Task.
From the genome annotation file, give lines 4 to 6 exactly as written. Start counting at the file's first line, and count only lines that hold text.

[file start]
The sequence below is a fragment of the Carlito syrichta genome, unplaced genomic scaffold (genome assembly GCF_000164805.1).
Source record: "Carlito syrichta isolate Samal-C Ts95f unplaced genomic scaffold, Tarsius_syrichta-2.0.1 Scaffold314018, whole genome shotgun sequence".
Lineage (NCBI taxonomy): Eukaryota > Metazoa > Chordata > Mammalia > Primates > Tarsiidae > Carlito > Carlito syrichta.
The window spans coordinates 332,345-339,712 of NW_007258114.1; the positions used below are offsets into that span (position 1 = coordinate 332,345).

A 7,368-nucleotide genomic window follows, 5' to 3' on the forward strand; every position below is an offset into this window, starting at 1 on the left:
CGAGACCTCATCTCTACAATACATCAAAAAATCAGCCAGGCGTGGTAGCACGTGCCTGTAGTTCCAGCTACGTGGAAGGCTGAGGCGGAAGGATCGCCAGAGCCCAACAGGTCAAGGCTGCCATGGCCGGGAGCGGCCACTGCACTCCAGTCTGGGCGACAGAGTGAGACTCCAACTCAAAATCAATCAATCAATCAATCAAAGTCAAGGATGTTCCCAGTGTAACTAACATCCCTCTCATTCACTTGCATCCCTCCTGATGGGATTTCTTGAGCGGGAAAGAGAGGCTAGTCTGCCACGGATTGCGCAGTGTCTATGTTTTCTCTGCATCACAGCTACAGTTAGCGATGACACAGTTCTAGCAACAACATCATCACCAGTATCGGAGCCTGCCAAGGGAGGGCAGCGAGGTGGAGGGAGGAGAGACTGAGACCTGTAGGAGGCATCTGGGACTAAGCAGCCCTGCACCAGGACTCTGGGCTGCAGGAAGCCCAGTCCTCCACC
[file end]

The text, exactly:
The window spans coordinates 332,345-339,712 of NW_007258114.1; the positions used below are offsets into that span (position 1 = coordinate 332,345).

A 7,368-nucleotide genomic window follows, 5' to 3' on the forward strand; every position below is an offset into this window, starting at 1 on the left:
CGAGACCTCATCTCTACAATACATCAAAAAATCAGCCAGGCGTGGTAGCACGTGCCTGTAGTTCCAGCTACGTGGAAGGCTGAGGCGGAAGGATCGCCAGAGCCCAACAGGTCAAGGCTGCCATGGCCGGGAGCGGCCACTGCACTCCAGTCTGGGCGACAGAGTGAGACTCCAACTCAAAATCAATCAATCAATCAATCAAAGTCAAGGATGTTCCCAGTGTAACTAACATCCCTCTCATTCACTTGCATCCCTCCTGATGGGATTTCTTGAGCGGGAAAGAGAGGCTAGTCTGCCACGGATTGCGCAGTGTCTATGTTTTCTCTGCATCACAGCTACAGTTAGCGATGACACAGTTCTAGCAACAACATCATCACCAGTATCGGAGCCTGCCAAGGGAGGGCAGCGAGGTGGAGGGAGGAGAGACTGAGACCTGTAGGAGGCATCTGGGACTAAGCAGCCCTGCACCAGGACTCTGGGCTGCAGGAAGCCCAGTCCTCCACC